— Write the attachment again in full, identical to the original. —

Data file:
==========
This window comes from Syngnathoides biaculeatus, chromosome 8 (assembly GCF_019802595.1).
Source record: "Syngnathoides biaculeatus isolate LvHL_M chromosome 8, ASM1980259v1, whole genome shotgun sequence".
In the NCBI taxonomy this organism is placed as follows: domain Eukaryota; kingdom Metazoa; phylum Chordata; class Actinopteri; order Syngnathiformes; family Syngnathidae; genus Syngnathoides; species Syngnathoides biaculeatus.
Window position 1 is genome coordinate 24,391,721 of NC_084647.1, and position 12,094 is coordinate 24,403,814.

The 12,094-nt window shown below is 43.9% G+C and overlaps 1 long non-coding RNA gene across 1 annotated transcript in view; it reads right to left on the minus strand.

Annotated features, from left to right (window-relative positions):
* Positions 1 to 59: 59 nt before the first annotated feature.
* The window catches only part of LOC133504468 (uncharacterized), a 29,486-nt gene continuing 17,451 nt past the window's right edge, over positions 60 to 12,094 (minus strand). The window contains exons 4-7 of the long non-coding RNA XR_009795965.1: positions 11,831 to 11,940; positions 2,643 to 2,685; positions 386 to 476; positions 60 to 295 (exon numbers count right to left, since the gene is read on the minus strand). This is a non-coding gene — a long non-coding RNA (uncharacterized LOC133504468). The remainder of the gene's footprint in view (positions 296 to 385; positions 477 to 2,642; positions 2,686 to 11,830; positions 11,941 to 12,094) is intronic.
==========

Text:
This window comes from Syngnathoides biaculeatus, chromosome 8 (assembly GCF_019802595.1).
Source record: "Syngnathoides biaculeatus isolate LvHL_M chromosome 8, ASM1980259v1, whole genome shotgun sequence".
In the NCBI taxonomy this organism is placed as follows: domain Eukaryota; kingdom Metazoa; phylum Chordata; class Actinopteri; order Syngnathiformes; family Syngnathidae; genus Syngnathoides; species Syngnathoides biaculeatus.
Window position 1 is genome coordinate 24,391,721 of NC_084647.1, and position 12,094 is coordinate 24,403,814.

The 12,094-nt window shown below is 43.9% G+C and overlaps 1 long non-coding RNA gene across 1 annotated transcript in view; it reads right to left on the minus strand.

Annotated features, from left to right (window-relative positions):
* Positions 1 to 59: 59 nt before the first annotated feature.
* The window catches only part of LOC133504468 (uncharacterized), a 29,486-nt gene continuing 17,451 nt past the window's right edge, over positions 60 to 12,094 (minus strand). The window contains exons 4-7 of the long non-coding RNA XR_009795965.1: positions 11,831 to 11,940; positions 2,643 to 2,685; positions 386 to 476; positions 60 to 295 (exon numbers count right to left, since the gene is read on the minus strand). This is a non-coding gene — a long non-coding RNA (uncharacterized LOC133504468). The remainder of the gene's footprint in view (positions 296 to 385; positions 477 to 2,642; positions 2,686 to 11,830; positions 11,941 to 12,094) is intronic.